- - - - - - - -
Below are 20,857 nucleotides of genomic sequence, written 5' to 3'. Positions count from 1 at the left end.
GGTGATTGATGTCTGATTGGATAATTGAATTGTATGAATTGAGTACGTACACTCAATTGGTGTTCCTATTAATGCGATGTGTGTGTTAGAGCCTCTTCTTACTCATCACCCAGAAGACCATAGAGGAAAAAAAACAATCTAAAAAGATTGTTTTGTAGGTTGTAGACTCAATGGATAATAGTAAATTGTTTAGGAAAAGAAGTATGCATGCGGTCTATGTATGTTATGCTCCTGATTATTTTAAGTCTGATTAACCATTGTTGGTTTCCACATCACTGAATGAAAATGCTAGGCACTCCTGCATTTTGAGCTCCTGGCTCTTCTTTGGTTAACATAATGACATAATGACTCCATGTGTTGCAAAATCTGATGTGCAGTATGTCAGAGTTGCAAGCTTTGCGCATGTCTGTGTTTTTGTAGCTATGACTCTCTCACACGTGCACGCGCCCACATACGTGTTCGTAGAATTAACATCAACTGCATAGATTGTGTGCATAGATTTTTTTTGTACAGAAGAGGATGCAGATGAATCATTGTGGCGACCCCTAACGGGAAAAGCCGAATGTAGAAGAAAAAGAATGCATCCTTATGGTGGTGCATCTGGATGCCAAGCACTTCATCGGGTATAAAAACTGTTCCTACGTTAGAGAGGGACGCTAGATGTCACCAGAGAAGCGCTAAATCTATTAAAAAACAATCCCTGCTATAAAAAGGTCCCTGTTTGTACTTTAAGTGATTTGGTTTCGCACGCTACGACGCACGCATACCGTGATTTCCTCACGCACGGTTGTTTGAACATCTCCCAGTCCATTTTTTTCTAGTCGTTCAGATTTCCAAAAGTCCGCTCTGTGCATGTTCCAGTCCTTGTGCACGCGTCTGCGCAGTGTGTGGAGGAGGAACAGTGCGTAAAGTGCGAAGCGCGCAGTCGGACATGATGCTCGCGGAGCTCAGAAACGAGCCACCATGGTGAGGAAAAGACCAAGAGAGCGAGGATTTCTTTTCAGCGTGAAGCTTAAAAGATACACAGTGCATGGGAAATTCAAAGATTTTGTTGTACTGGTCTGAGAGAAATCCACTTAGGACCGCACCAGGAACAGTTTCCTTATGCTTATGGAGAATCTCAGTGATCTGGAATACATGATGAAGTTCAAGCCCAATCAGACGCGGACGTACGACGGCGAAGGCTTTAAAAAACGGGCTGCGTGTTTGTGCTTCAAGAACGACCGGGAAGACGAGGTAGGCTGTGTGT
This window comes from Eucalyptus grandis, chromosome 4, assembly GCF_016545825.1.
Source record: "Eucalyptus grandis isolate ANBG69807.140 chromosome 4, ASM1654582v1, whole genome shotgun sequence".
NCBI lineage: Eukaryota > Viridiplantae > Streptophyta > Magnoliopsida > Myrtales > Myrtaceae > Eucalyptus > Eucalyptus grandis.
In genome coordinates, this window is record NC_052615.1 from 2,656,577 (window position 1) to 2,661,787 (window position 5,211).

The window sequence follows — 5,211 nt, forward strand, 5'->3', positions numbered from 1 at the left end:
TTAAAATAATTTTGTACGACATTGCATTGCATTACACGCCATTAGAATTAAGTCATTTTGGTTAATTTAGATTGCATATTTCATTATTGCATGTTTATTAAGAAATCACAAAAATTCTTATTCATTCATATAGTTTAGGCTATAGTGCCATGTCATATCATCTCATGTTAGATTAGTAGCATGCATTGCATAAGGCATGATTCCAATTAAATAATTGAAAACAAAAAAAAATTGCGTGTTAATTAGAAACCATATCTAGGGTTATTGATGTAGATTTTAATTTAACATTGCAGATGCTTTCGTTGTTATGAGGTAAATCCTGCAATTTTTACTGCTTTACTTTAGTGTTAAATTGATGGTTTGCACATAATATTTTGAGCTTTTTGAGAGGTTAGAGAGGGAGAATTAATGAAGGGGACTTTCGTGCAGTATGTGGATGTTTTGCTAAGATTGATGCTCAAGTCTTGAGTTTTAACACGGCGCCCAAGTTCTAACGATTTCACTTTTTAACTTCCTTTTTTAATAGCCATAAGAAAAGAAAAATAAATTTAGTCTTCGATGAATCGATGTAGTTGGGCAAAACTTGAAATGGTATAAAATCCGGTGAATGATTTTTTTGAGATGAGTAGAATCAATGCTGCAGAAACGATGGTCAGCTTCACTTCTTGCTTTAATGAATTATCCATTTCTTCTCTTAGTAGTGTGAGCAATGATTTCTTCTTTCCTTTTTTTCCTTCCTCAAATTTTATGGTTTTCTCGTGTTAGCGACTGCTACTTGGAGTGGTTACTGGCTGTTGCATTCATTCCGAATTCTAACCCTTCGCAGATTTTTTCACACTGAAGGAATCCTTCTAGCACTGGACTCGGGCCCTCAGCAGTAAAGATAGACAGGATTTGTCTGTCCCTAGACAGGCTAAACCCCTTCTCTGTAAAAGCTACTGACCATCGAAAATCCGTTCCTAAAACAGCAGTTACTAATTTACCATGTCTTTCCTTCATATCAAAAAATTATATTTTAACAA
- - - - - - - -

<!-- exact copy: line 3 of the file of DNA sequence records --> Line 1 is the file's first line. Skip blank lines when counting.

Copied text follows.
This window comes from Eucalyptus grandis, chromosome 4, assembly GCF_016545825.1.